Tired all the time - there could be a simple cureIf you are tired all the time, wake up feeling groggy, have a fuzzy head and spend the day battling exhaustion, you are not alone. One in every ten visits to the GP in the UK is due to tiredness.

But there could be a very simple explanation – dehydration.

A recent survey revealed that many cases of TATT (Tired All The Time) are caused by not drinking enough water.

GPs who took part in the survey believe that most people simply don’t know how much they should drink and think they only need fluid when they are thirsty.

However, symptoms of dehydration can appear long before thirst kicks in, and include fatigue, headaches and poor concentration.

So, if you are feeling permanently exhausted, try boosting your fluid intake.

According to NHS guidelines, women should drink 1.6 litres of water a day, equivalent to eight glasses, and men should drink two litres, equivalent to 10 glasses.

Zinc deficiency – another common causes of tiredness

Iron deficiency is a well-known cause of tiredness, but fewer people are aware that zinc deficiency can have the same debilitating effect. The trend for eating less red meat and a more vegetarian-based diet has led to an increase in zinc deficiency.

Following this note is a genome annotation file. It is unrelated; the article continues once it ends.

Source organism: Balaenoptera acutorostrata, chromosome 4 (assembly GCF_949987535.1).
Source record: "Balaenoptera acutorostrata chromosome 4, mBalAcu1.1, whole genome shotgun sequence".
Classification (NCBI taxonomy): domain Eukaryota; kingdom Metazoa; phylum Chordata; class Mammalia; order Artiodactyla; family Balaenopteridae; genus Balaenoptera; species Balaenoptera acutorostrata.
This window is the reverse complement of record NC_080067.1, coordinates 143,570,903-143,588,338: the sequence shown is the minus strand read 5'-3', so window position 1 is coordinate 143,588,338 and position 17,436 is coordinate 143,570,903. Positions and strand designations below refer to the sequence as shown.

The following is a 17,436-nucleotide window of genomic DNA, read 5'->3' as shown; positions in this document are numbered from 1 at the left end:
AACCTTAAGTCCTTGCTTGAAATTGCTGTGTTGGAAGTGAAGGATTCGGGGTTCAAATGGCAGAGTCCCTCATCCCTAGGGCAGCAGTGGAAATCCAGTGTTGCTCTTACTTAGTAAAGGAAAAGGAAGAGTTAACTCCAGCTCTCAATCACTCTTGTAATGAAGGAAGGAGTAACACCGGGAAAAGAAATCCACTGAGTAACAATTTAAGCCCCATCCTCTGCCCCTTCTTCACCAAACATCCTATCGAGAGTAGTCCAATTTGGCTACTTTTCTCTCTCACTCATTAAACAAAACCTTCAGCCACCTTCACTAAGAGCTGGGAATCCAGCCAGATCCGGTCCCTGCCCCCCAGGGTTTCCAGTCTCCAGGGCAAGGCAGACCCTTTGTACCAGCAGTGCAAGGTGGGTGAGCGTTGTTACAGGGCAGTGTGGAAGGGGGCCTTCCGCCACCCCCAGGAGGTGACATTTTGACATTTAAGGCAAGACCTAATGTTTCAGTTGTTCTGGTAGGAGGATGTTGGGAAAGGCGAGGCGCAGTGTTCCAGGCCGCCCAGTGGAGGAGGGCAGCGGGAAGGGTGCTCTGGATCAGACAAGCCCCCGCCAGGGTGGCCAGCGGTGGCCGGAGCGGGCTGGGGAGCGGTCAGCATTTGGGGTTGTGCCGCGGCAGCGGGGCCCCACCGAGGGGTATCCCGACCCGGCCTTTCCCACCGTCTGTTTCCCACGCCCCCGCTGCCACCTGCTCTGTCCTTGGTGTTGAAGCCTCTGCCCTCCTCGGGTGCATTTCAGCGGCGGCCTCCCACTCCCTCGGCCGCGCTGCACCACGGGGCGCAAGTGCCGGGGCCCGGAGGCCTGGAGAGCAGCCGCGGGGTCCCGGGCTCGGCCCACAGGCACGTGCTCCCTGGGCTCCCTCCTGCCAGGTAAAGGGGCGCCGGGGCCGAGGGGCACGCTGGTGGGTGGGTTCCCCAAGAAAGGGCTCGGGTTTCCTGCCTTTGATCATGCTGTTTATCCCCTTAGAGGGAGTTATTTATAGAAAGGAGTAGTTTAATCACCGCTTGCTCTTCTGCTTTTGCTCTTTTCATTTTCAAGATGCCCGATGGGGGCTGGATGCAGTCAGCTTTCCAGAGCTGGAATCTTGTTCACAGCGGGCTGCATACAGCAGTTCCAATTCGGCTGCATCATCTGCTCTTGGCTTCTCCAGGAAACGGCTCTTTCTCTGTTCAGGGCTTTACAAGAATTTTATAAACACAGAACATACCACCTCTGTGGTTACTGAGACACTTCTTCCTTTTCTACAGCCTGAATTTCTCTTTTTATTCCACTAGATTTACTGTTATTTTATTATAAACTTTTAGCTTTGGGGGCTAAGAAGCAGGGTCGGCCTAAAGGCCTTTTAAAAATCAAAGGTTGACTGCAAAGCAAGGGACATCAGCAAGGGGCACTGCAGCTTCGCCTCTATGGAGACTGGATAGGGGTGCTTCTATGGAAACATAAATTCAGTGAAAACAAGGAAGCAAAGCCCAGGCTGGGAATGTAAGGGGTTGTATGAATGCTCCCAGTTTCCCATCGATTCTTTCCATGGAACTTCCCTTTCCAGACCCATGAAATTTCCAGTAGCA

Zinc is an essential mineral, important in many bodily functions, and a deficiency will lead to low energy levels.

Eating red meat once or twice a week will prevent zinc deficiency. A good quality supplement may also be used.

Energy-boosting tips

Cut down on caffeine – you may feel that you get an instant energy kick from caffeine, but it will actually drain your energy levels. Try a ginger tea instead. Pour boiling water onto a slice of fresh ginger.

Practice deep breathing – a lack of oxygen in the body can make you feel tired. Boost your oxygen intake with some deep breathing two or three times a day.

Rub the roof of your mouth with your tongue – this tickles a bit but is thought to ‘wake up’ nerves that lead directly to the brain.

Give yourself a tech curfew – Don’t work on the computer late into the night, as the light it emits has been shown to disturb sleep rhythms. And, if you don’t get good quality sleep you will definitely be tired. Try to give yourself two or three hours winding down time before bed.

If none of this works and your tiredness persists, consult your GP.